Last Updated on Friday, 3 July 2020, 21:18 by Denis Chabrol
Six privately-owned airlines are being considered to link Guyana with the numerous scattered Caribbean islands as the several Caribbean shareholder governments say they are broke and can no longer afford to pump money into the ailing LIAT (1974) Ltd.
LIAT’s board has decided to ground the decades-old regional carrier and separate assets from liabilities because of insolvency. The financial situation has worsened because the airline has been grounded for several weeks now due to the fact that most Caribbean countries have closed their airports due to COVID-19.
Addressing the opening of the summit of CARICOM leaders, St. Vincent and the Grenadines Prime Minister, Dr. Ralph Gonsalves who is responsible regional transportation in the quasi-cabinet is confident that several airlines will be able to provide cheap and safe air travel…
“I believe that we are going to be able to provide, in a very short time, a sufficiency of regional transport to serve the sub-region, to serve ourselves safely, reliably, sustainably, and reasonably priced. I want to give that assurance to the people of the Caribbean Community,” he said in receiving the chairmanship of CARICOM from Barbados’ Prime Minister, Mia Mottley.
Gonsalves and Mottley said several airlines would fill the gap left by LIAT. They include the Trinidad and Tobago government-owned Caribbean Airlines, The Turks and Caicos-based Inter-Caribbean, One Caribbean in St. Vincent and the Grenadines, SVG Air, United States-based Silva, and the France based Air Antille.
“We are satisfied that these six airlines can more than fill the immediate gap, particularly given the reduced travel within COVID,” she said. Mottley said the door remained opened to other private sector players who are interested in working on their own or with existing airlines because most Caribbean governments can no longer afford to spend money on keeping a regional airline afloat. “Governments now have to use their funds to be able to deal with health expenditure, to be able to be able to deal with water, to be able to deal with other forms of transport , to be able to deal with our tourism sector as well as our vulnerable populations are all requiring us to hold their hands because they have come to zero revenue,” she said.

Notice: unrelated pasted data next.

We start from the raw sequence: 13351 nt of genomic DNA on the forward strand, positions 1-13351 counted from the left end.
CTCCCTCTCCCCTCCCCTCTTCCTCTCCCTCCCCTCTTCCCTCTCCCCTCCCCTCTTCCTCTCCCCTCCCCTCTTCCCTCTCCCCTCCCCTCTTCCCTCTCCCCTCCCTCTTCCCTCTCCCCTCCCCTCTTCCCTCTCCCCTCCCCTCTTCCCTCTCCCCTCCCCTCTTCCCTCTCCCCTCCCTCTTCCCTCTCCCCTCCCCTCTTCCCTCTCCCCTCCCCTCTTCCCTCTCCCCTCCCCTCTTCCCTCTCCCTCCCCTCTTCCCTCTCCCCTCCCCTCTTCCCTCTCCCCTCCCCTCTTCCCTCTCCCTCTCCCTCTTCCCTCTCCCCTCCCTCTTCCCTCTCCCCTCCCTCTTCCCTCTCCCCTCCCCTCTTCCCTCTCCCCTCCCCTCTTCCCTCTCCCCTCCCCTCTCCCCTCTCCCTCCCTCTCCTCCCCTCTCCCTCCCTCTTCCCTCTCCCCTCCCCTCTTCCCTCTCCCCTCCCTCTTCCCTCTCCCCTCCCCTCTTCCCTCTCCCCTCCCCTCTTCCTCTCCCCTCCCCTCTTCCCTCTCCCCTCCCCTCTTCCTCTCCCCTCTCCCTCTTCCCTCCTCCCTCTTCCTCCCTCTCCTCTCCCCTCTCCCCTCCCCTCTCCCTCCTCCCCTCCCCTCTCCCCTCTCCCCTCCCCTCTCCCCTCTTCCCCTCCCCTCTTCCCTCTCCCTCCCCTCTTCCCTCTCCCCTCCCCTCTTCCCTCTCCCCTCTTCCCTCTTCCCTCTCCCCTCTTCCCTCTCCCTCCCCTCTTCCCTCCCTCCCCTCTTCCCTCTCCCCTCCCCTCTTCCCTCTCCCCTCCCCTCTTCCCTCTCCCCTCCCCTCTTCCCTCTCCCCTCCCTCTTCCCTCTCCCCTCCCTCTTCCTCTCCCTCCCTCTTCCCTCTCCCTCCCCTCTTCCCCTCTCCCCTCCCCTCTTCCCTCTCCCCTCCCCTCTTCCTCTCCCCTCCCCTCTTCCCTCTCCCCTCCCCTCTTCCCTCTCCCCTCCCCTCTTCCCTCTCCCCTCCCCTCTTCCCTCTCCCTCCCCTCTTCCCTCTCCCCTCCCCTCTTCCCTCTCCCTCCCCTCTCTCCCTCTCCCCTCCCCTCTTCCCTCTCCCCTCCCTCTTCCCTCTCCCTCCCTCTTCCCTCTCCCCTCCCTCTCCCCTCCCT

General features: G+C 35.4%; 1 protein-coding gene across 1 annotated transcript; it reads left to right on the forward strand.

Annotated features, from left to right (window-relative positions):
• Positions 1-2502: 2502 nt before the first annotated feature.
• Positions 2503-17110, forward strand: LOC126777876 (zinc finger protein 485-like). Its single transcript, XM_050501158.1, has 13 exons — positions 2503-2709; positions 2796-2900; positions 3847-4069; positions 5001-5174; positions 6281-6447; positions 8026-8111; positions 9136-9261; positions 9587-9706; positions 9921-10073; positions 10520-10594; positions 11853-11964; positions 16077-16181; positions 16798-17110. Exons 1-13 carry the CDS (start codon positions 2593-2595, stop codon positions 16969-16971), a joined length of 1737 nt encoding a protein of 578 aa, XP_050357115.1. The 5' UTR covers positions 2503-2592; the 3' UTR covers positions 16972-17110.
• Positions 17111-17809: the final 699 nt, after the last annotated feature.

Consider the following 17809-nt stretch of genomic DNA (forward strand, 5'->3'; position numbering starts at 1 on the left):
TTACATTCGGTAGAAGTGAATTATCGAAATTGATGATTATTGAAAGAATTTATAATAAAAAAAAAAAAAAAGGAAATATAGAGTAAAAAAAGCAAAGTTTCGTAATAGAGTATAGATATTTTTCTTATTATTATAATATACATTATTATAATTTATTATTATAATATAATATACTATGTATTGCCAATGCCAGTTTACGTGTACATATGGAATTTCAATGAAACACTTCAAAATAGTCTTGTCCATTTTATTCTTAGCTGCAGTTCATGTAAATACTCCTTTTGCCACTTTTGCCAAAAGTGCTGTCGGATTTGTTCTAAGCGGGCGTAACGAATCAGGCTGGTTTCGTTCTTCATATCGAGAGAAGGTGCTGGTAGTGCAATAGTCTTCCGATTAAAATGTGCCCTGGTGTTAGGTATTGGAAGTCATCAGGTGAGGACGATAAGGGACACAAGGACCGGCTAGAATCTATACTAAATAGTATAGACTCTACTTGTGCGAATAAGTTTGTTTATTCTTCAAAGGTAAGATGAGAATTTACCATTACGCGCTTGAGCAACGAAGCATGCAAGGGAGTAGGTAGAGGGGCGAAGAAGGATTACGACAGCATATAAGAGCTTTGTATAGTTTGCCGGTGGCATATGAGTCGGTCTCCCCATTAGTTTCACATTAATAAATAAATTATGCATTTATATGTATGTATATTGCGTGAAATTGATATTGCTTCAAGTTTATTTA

Against the background of Antigua and Barbuda’s Prime Minister, Gaston Browne reportedly boycotting the CARICOM summit because LIAT is being closed down, Ms. Mottley says there is no other lawful choice. “The Board of Directors, because of the heavy debt which AT has been carrying, not now, but for many, many years has indicated to us that it is no longer possible to trade as LIAT (1974) Ltd and that in truth and in fact, that the company is effectively insolvent and that it needs liquidation,” she said.
An Attorney-at-Law by profession, the Barbados Prime Minister noted that if the insolvent company was kept in operation, “directors will be guilty of fraudulent trading.” “To that extent, as shareholder governments, we have had to respond simply because to do otherwise would mean providing a level of funding that we simply do not have in the affairs of our community and in the affairs of our nations,” Mottley added.
Antigua and Barbuda’s Prime Minister, Gaston Browne has said his already cash-strapped country, struggling every month to pay salaries and pensions on time, was willing to invest at least US$20 million into LIAT. The airline owes its staff UIS$70 million in severance and holiday payment
The Vincentian Prime Minister, who denied he or any of his family members being a shareholder in One Caribbean, noted that that carrier has two 30-seater SAABs, Swedish twin-engine turboprop aircraft, and and one 19-seater.
LIAT (1974) had served from Guyana in the south to the British Virgin Islands.